The other day, I went to my Yahoo email account and found a sweepstakes promotion on the log-in page. Usually I ignore sweepstakes, but this caught my eye: the Yahoo spam sweepstakes.
Intrigued, I clicked through. It said: "If you receive a message you believe is spam, click the 'This Is Spam' link at the top of the email message."
I give Yahoo credit for good intentions. However, there's a major issue here. When you click to learn how to prevent spam, you're told, "Never respond to unsolicited email." I'm not here to just pick on Yahoo Both MSN/Hotmail and AOL offer the same advice to email users.
Why Your E-Mail Lists Are Dying
My point is the majority of permission-based email lists are seeing a significant drop in effectiveness, not merely because of the glut of email, but because recipients are reluctant to unsubscribe. Instead, recipients either delete or filter email into the junk or deleted items folder.
Worse, promotions such as Yahoo's tacitly encourage users to label email as spam, even if the recipient is actually an opt-in subscriber. This, in turn, makes a bad situation worse for email marketers in their struggle to maintain (or achieve) whitelist status. If recipients continually designate permission email as spam, ISPs and email service providers will have no choice but to discontinue whitelist programs.
10 E-Mails, 10 Unsubscribe Options
There are no common ways to unsubscribe from permission-based newsletters or commercial email. I won't dispute spammers (as opposed to legitimate marketers) do collect email addresses from unsubscribes. But the biggest, most trusted email companies are fueling consumer confusion and lack of confidence in email unsubscribes.
Examining my own email account last week, I found five newsletters and five promotions from highly reputable brands. Each had different unsubscribe options. Some highlights from my unsubscribe confusion:
Three Ways to Increase Unsubscribe Confidence
Reemphasize who the sender is, precisely what the recipient is subscribed to, and at which email address she receives the messages. If you send recipients to the Web to unsubscribe, make certain it's a branded landing page containing clear instructions. Finally, a clearly branded confirmation page or email helps increase confidence.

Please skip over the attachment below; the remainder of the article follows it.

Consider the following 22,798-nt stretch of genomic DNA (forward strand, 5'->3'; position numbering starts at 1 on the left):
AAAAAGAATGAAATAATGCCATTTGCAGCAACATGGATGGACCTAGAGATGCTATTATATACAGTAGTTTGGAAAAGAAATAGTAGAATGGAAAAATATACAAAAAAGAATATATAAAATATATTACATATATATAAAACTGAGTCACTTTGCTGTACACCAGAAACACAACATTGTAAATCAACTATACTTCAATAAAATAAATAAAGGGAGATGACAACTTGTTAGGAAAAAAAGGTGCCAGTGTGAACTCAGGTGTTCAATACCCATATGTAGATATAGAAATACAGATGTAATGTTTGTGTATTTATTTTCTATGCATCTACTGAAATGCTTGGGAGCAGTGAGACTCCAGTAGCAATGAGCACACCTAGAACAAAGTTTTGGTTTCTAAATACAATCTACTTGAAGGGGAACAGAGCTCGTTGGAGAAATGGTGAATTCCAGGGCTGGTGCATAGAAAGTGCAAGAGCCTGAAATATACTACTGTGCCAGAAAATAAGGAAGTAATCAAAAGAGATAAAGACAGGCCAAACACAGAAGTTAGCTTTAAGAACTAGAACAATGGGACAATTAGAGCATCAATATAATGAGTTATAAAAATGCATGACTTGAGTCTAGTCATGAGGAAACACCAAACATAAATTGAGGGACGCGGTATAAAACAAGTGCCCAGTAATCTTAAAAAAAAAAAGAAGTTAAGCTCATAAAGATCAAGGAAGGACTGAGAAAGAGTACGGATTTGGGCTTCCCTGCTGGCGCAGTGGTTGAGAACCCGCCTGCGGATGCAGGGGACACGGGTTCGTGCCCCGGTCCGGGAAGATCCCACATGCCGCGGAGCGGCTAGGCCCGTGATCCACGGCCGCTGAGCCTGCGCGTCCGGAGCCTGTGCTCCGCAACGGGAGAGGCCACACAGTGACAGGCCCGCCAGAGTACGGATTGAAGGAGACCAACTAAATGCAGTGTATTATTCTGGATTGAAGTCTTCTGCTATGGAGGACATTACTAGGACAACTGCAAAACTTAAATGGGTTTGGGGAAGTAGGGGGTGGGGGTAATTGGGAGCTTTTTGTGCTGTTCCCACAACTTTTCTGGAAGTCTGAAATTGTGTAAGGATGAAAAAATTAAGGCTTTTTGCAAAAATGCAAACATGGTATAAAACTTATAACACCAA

Provide options. Instead of unsubscribing, perhaps a recipient wants to change his address, the email format, or his preferences. Often, he wants a modified relationship with the sender, not to sever ties completely.
Make it as easy as possible for recipients to choose the unsubscribe option. Some feel comfortable replying to an email, but most prefer a one-click option. Some prefer to unsubscribe online. A choice increases the chances they will respond.
E-mailers should agree on an unsubscribe standard, a way to increase recipients' confidence. Perhaps this could take the form of a seal or mark. Maybe just a common set of educational resources to help recipients differentiate permission email from spam.
How do you think confidence in unsubscribing can be increased? Should there be a standard or an educational initiative? Send me your thoughts!
Ben is on vacation this week. Today's column ran earlier on ClickZ.
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Ben Isaacson is the privacy and compliance leader for Experian, overseeing Internet and advanced technology privacy and compliance affairs across Experian Marketing Services products including CheetahMail, Digital Advertising Services, and Hitwise. Mr. Isaacson's previous roles include serving as the executive director of the Association for Interactive Marketing (AIM), a former DMA subsidiary. He regularly blogs at EmailResponsibly.com.
March 19, 2014